by Stephen Downes
Apr 06, 2015
Half an Hour,
Patrick Dunleavy offers this list of ten typical questions that might be asked on your PhD oral exam. I always felt I would have aced my oral exam, but I never got to take it because my examiners did not want me to work on network theory. So how would I have answered these questions? Dunleavy's post begs a response, and I offer it here in this article.
Policies and Conversation
E. Gordon Gee,
Inside Higher Ed,
The echos of childhood still resonate in my mind. Not all of them are positive. Some of them are like "don't be such a sissy" and "don't be such a knowitall". They also include sanction to treat women as objects and some disparaging observations about the tendencies of the feminine gender. In certain ways, they've messed me up. That is why, indeed, frank conversations are needed in university - "truly grown-up conversations about sexual violence led by and among our student bodies" - are needed. They were for me; not that I would ever perpetuate sexual violence (I was brought up better than that) but because the effects of childhood linger in everyone. But this points to the deeper need. We have to stop telling children sexual violence is OK. We need to stop telling them violence of any kind is OK. If we don't do this while they're children, everything is a holding action against the inner voices, those echos from childhood, that dominate their attitudes and, sometimes, their actions. Image: UNFPA.
The Commoditization of Credentialism: Why MBAs and JDs Can’t Get Jobs
I don't think this is the greatest presentation of the issue - the definition of "highly credentialed individuals" extends well beyond Harvard MBAs - but it's an interesting account of the push to obtain credentials and the cost of paying for them once they've been obtained. And while I don't agree with one conclusion - that people thing they're done when they get their credential - the other part of it is undeniably correct: "In a world where competence was scarce and information was opaque, credentials were valuable. In a world where competence is abundant and information is transparent, they care what you’ve done. In a Complex world, track records, relationships and skillsets, not credentials, reign supreme."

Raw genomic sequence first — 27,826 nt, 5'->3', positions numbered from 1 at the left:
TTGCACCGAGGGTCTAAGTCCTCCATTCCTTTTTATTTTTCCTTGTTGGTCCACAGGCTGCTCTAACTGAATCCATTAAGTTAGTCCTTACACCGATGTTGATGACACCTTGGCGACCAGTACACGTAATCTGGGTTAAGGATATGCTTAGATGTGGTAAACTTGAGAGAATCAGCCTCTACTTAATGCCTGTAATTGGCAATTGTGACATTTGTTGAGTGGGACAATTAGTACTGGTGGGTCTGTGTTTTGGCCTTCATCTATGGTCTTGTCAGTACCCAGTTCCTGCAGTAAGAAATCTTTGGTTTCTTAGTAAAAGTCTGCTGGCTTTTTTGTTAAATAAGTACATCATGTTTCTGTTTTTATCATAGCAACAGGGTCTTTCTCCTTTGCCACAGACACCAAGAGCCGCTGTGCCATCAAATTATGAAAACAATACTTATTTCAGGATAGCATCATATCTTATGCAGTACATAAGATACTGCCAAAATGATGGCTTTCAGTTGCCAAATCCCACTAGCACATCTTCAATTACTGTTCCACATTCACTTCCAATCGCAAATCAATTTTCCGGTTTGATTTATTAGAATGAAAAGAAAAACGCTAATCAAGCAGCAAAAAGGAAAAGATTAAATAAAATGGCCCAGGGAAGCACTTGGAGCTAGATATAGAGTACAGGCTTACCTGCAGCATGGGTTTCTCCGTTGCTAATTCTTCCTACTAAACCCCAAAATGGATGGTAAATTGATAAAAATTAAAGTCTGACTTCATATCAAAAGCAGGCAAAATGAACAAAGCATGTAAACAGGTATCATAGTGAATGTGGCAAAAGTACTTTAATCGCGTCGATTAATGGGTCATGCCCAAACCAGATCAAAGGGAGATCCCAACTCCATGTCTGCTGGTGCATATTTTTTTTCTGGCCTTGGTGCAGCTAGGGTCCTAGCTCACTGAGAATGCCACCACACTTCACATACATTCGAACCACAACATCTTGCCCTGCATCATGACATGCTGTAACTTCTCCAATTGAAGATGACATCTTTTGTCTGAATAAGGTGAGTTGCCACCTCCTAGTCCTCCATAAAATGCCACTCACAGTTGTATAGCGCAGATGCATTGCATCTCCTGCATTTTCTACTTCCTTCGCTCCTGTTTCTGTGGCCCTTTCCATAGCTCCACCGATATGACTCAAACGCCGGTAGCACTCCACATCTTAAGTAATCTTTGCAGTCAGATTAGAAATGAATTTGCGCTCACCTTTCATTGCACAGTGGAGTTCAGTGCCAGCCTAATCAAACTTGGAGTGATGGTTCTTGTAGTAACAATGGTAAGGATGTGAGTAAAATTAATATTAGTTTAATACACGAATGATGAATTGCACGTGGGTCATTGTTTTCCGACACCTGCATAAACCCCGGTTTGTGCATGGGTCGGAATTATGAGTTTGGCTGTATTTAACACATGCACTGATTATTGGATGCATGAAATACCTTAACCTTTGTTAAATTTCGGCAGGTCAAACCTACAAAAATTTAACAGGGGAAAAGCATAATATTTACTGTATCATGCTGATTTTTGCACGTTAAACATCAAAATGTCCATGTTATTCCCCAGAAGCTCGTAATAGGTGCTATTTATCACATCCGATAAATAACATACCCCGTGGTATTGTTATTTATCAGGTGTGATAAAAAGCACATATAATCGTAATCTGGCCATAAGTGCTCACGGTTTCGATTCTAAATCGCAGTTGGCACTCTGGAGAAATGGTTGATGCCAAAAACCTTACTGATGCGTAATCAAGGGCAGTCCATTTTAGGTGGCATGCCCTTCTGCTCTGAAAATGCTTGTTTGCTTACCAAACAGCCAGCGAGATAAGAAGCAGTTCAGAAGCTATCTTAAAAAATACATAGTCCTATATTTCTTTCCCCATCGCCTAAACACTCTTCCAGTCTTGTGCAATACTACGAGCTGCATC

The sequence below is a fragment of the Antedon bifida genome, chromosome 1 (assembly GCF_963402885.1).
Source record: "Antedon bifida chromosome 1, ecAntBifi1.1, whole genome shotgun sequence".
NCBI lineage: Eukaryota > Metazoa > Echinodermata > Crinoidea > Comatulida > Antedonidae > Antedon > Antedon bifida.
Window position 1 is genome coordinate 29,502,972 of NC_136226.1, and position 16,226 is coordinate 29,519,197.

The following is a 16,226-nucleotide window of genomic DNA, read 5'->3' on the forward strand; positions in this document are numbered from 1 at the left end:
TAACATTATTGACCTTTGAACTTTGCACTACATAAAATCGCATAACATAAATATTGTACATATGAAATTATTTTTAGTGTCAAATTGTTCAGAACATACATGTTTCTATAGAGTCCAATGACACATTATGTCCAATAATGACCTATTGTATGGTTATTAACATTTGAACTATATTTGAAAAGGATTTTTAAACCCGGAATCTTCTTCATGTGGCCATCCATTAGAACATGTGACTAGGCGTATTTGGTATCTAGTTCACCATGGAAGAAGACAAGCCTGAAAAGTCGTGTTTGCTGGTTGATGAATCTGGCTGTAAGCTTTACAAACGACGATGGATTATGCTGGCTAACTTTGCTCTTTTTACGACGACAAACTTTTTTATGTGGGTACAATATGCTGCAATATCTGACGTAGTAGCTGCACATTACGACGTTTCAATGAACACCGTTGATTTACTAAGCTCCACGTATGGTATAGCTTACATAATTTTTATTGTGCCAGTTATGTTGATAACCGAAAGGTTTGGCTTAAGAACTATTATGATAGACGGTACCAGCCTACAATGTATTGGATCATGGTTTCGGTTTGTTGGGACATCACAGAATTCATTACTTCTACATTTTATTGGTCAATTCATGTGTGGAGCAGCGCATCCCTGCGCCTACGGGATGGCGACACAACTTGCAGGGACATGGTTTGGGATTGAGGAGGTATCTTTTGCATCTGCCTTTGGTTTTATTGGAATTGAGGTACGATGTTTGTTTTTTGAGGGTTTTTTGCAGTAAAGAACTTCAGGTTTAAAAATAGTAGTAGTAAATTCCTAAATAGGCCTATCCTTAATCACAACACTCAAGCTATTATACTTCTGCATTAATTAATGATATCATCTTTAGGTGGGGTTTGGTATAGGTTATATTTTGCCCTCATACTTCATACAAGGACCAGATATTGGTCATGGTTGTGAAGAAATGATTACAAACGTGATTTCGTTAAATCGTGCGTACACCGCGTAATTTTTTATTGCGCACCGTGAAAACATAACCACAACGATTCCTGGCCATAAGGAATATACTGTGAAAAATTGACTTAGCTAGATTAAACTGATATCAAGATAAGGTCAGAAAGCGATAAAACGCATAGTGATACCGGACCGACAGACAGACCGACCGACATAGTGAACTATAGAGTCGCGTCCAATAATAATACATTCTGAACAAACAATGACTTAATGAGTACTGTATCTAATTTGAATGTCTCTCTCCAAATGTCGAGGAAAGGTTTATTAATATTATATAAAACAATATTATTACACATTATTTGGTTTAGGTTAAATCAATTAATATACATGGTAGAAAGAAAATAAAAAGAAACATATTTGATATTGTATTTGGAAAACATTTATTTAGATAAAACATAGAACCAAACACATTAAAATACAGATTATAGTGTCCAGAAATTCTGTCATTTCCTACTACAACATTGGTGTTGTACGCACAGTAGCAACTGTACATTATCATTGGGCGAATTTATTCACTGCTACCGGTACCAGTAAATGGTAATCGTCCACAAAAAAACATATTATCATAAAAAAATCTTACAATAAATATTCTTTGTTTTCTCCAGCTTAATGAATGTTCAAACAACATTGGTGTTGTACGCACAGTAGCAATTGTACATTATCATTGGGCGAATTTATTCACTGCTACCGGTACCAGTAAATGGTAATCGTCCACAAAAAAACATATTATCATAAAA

Your Nostalgia Isn’t Helping Me Learn
Michael Oman-Reagan takes a (well-argued) stand against the recent spate of stories claiming students "learn better" using notebooks and pens. He writes, "The pressure to use 'real books' and write in a notebook (preferably a moleskine, right?) has emerged as part of a growing anti-technology fetish among academics, and popular culture broadly. I get the appeal and I love books! I would love it if I could do that, I want all paper books, a room full of them, with ferns and armchairs and whisky and whatever — but it just isn’t how I learn. And it’s expensive, and you have to move them around. And you can’t search in them in the same way. The more precarious academic lives become the more a book collection is a luxury many can’t afford in terms of cost and other factors." Via Doug Belshaw.
Scientists have launched the first open-access database for neurons
By 'scientists' they mean computer scientists from Carnegie Mellon University, and by 'database for neurons' they mean 'an open-access database indexing all the known physiological information about neurons, which can be roughly classified into 300 types.' They are edmploying data-mining from scientific research to build their model: "These algorithms extracted portions of the text identifying the type of neuron studied, which enabled these papers to be categorised. The algorithms also isolated and retrieved information relating to how these neurons functioned, how the experiments on them have been conducted, and which data were recorded."
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